Enterprise Ireland Presentation - IBEC

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Ireland Delivers



Developing an Effective Enterprise
Strategy for Biotechnology


Alan Dixon

Head of Industrial & Lifesciences Markets

Enterprise Ireland

Bio Ireland 2006

Dublin, 14th Nov



What is Enterprise Ireland?


Ireland’s Strategic Focus on Biotechnology


Why Biotechnology?


Integrated delivery structure in Ireland


Enterprise Ireland’s Strategy
-

BioPharma


Enterprise Ireland Strategy


Medical Devices


Progress 2000
-
2006


Examples


the new wave of companies


2008
-
2012 Planning


BioMedical Market


What next?


Presentation



Responsible for development of Indigenous Industry



Manufacturing and International Services



900 Staff, 34 offices internationally



269m budget



130m support to Industry



Business, Technical & HRD expertise


Enterprise Ireland

‘Transforming Irish Industry’


‘2005
-
2007’





3b New Export Sales


Double to 1,050 the Number of Firms Engaged in Meaningful R&D
by 2010


Support the creation of 210 New Start
-
up companies*


Drive Export Readiness by Implementing Productivity &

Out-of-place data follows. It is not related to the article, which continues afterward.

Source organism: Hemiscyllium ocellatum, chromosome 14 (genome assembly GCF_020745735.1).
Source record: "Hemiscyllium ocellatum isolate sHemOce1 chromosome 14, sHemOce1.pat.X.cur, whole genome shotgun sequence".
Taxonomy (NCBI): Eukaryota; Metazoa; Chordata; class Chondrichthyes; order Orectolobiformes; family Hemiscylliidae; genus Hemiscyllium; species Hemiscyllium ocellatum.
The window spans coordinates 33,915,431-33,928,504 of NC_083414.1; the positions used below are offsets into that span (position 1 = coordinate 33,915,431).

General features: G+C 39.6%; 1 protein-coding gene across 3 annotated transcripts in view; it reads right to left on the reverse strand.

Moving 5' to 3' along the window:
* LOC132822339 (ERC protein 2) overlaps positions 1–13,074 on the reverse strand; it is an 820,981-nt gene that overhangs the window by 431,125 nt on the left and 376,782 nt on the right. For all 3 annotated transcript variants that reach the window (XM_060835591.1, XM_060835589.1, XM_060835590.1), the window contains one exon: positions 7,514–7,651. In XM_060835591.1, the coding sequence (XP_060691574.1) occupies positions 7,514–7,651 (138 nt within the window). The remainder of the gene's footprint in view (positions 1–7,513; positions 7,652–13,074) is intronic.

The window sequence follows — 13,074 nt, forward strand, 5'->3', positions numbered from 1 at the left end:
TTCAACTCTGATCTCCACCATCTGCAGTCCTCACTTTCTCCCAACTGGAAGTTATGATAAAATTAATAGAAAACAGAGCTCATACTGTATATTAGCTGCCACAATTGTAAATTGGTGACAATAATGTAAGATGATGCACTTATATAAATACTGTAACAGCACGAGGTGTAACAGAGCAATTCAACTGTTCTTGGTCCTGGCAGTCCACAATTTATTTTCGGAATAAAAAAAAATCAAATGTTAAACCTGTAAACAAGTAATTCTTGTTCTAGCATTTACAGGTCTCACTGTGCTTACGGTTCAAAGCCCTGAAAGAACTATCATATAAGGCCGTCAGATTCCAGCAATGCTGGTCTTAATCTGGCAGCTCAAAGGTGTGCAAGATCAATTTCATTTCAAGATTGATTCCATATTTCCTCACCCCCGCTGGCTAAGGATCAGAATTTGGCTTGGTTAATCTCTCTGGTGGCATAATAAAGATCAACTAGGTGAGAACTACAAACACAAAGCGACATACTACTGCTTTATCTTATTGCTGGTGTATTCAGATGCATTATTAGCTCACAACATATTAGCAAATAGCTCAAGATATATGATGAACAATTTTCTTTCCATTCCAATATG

Competitiveness Improvement Projects in 300+ firms


*Start
-
up focus on Innovative technologies, i.e. Biotechnology,
Medical Devices, Electronics, Software and

Nanotechnology


EI Targets

Foresight Studies



Pre
-
2000


Economic Background


Celtic Tiger success under
-
pinned by Inward Investment


Relatively low historic investment in R&D


Expansion of EU into CEE


Highly educated work force


No longer cost competitive in labour intensive industries


Need to move up value chain


Knowledge based economy


Small country with need for focus


Strategic sectors for development identified


Lifesciences


ICT

Strategic Focus



Biotechnology is a significant economic opportunity


High growth, high margin, high
-
value added, knowledge based
industry.


Economic fundamentals are strong


8% of Drugs sales are now Biopharmacuetical drugs


Fastest growing segment of the market


High margin


EBIT range in Industry between 20% and 42%


High level skills & quality employment


Average wage in US 85% higher than all other private sectors


Why Biotechnology

Joined
-
up Approach



SFI


Basic Research (50% Lifesciences)



HEA


Investment in Third Level Research Infrastructure



IDA
-
Ireland


Inward Investment (Wyeth, Genzyme)



Enterprise Ireland


Applied Research Funding, Industry led R&D



Enterprise Ireland


Indigenous Industry development, with



Strong focus on Innovative start
-
ups


‘Cluster Building’



International
-

?


National response
-

Lifesciences

EI Biotech Strategy 2001


Key Elements


Refocus EI applied research programmes


Create Specialist VC funds, with EI support


Develop Pre VC funding programme


Co
-
funding new Start
-
ups with private sector


Establish Bio
-
Incubators with Third Level Partners


International Networks
-

BioLink & Techlink


Find International Mentors


Organise BioPharma events & Trade missions


Target Marie Curie & other EU funding


Assist companies find International funding


EI Medical Devices Strategy 2000
-

Key Elements


Continued support for high
-
level sub
-
suppliers


Aggressive support for new